• A
  • A
  • A
  • ABC
  • ABC
  • ABC
  • А
  • А
  • А
  • А
  • А
Regular version of the site

‘I Respect Guerilla Actions’

Ksenia Mokrushina, graduate of the HSE Faculty of World Economy and International Affairs, MA of the Massachusetts Institute of Technology (MIT), told us about her experience of study, work and teaching in urban planning.

— Ksenia, let’s start from the beginning. Why did you choose the Higher School of Economics?

— Even in high school, I was already attracted by areas related to economics and international relations. I entered the preparatory courses at the HSE campus in Nizhny Novgorod. In May 2003 the competition for places began, and once I received my results I was enrolled in the Faculty of World Economy (today it is the Faculty of World Economy and International Affairs). I decided to go there because, in addition to economics, we had the opportunity to take advanced foreign language courses.

— Today, looking back, how would you evaluate the results of studying at the HSE?

— HSE is a brand that opens many doors. It is undoubtedly a mark of quality for the best employers in Moscow. And if we speak about academic knowledge, I got a general understanding of the global economic system and of how international organizations work. And I also learnt about the field where this knowledge can be applied. In addition to that, an economic education is a good basis for any professional work and postgraduate education. So, I consider my study at the HSE as a platform to the next level.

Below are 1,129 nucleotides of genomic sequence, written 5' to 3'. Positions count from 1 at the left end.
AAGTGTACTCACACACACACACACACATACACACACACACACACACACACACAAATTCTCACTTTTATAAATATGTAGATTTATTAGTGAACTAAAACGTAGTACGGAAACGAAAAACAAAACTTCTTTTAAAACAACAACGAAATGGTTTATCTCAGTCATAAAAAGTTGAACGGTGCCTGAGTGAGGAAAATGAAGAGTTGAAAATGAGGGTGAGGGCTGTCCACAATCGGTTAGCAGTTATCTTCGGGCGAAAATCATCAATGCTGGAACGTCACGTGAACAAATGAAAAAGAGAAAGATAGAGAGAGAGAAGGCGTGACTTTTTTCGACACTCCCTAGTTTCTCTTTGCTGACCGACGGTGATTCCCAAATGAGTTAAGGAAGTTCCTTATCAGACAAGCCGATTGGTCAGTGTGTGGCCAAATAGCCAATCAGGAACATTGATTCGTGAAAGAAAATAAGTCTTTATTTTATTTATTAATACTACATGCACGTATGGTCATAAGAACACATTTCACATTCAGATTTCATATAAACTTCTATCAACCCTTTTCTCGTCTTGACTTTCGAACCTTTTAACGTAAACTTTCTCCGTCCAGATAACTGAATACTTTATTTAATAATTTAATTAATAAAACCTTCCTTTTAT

— How did you build your career, what influenced it?

— After my third year of study I had an internship at Procter&Gamble. After spending 3 months there, I understood that working as a manager in a corporation was not for me. It was much more interesting for me to work at the HSE Institute of Trade Policy, where I studied issues related to the WTO. My excellent academic supervisor, Tatiana Trudaeva, believed in me and helped me to participate in a summer school in Canada in my specialization – trade policy. I wanted to continue working on this topic in an international organization after my graduation.